The nature of the community that got created was really based in diversity. You knew going to grunt that you would have conversations with people who weren’t like you and see art that wasn’t like yours. The people who felt the most comfortable were the ones who didn’t feel that comfortable anywhere else. It was a community of loners in many ways. I remember Aiyyana Maracle saying after she made her transition that without grunt it would have been a much harder experience. It was the one place she felt normal and nobody was judging her.

How did the mandate evolve? I think mostly in response to the art world itself. It changed and we changed in response. In the 1990s few galleries would show Indigenous contemporary art. There were places to show if you were doing traditional work but it was much harder for contemporary work. Especially if you were an emerging artist. So, many would apply at grunt because they had so few other choices and we had to respond. You would show one and six more would apply. This is no longer the situation. Indigenous emerging artists are everywhere now – as they should be. As you know the last part of our curatorial process is asking if we didn’t show a certain artist or body of work would it get shown in Vancouver? That question we have been asking since the beginning but the nature of what work fits that category is always changing. But it wasn’t just oppositional though. I think grunt’s success is that the larger art world recognizes how important that mandate has been to a healthier art community.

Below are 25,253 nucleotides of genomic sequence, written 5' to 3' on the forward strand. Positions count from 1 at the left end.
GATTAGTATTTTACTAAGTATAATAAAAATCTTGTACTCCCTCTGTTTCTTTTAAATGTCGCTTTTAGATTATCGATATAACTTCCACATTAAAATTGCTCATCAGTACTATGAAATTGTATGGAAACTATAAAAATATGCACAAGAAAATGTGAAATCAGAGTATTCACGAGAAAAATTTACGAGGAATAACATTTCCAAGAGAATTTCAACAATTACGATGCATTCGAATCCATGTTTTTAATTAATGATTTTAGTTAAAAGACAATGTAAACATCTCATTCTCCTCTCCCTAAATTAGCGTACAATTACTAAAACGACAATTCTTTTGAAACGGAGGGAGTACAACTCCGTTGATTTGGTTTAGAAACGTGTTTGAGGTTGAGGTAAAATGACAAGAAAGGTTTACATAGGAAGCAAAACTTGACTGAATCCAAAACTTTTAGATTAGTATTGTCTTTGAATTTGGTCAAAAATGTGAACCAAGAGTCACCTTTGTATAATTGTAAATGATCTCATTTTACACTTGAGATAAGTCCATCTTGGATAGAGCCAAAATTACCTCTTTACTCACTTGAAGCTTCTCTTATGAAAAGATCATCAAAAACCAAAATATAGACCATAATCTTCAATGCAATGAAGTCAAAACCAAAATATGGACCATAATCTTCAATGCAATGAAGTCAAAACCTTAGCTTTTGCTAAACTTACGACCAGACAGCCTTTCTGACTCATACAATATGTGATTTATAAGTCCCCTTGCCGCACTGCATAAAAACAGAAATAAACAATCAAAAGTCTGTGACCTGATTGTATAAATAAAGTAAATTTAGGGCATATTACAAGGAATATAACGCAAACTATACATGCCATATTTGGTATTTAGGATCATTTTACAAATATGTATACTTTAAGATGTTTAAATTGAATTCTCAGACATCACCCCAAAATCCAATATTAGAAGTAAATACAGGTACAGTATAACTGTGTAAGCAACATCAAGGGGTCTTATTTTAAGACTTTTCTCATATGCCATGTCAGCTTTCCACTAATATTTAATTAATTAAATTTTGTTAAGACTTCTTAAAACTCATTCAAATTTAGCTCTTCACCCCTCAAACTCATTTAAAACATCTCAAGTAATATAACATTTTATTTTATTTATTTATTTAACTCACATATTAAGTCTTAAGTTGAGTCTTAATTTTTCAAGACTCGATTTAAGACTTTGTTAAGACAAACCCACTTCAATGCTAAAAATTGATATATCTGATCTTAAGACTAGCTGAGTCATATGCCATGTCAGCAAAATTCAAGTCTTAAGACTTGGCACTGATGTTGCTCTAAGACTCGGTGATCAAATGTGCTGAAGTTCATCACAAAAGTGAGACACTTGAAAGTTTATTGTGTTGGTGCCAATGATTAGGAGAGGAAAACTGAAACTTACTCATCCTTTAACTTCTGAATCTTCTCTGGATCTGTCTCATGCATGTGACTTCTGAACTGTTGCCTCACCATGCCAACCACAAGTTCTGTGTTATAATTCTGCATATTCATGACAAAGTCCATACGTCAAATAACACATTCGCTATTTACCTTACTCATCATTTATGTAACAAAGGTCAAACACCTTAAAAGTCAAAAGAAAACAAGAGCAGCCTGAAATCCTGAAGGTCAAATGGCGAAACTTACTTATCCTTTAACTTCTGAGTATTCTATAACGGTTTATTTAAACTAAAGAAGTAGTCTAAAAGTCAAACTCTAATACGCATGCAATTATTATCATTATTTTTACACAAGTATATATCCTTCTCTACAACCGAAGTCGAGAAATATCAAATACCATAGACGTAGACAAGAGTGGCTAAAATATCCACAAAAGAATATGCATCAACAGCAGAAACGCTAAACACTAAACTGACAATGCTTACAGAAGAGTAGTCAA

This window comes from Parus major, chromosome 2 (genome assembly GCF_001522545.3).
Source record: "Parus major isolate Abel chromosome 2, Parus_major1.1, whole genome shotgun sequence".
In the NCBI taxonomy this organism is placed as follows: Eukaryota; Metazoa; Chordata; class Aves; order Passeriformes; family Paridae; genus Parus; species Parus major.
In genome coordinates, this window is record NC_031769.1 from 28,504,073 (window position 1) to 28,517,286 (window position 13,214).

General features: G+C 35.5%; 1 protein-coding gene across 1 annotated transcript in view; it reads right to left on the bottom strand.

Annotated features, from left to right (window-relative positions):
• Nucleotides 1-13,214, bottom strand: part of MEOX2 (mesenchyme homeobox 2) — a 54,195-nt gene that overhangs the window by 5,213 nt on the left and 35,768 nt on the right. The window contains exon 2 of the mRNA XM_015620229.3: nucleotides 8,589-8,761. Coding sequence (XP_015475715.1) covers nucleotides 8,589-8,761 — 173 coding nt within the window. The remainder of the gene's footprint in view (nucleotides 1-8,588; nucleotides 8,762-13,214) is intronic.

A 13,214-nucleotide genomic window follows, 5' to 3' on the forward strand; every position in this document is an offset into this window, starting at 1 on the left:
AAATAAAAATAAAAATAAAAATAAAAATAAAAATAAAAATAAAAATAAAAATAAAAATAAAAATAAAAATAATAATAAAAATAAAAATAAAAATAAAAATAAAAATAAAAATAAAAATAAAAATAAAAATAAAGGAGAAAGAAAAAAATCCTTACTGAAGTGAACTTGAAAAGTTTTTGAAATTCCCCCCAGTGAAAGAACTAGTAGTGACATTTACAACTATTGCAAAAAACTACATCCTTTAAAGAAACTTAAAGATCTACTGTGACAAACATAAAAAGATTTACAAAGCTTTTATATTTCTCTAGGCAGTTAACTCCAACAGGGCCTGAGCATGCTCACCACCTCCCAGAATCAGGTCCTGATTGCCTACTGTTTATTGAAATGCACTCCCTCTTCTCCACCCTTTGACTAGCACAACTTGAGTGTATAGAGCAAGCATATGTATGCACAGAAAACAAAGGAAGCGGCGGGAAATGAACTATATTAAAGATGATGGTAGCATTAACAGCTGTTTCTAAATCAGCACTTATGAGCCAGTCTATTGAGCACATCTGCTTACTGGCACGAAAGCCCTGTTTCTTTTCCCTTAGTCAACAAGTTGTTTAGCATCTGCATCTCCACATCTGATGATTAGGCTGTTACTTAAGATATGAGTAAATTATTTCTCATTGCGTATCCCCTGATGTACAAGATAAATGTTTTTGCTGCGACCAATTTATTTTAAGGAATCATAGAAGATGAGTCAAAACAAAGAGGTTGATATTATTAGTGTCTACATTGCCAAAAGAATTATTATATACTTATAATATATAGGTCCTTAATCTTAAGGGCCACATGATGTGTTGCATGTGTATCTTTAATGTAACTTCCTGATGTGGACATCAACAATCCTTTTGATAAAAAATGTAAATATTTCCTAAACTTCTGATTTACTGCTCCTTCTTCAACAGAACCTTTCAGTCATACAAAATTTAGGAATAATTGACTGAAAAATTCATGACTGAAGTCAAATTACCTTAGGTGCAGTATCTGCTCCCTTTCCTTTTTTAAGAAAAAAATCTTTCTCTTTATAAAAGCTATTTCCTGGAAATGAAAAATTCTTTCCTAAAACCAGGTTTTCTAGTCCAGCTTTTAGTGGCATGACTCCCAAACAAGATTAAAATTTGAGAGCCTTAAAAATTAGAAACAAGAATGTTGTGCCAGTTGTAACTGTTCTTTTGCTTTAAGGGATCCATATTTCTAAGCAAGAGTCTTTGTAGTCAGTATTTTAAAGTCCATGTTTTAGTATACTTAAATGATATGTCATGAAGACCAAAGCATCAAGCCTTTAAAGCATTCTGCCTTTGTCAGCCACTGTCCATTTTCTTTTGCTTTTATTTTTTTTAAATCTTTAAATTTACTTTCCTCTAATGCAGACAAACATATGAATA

In your court!

VK: I like this clarification of how things took shape in the early years. I think my tendency is to put a lens on what grunt did back then so it aligns with a particular cultural or political context, but you’re right – it was about a true (and uncategorizable) diversity of forms and personalities coming together. Paul Wong once said to me that he thought grunt was the “gangly nerd” of the Vancouver arts community, and that phrase has stuck with me ever since – maybe because the idea of a nerd is that there’s a weirdness there that resists a clear picture of what the future holds: the archetype (can you say a nerd is archetypal??) of the nerd is that they grow up to be something you probably didn’t expect, and possibly underestimated.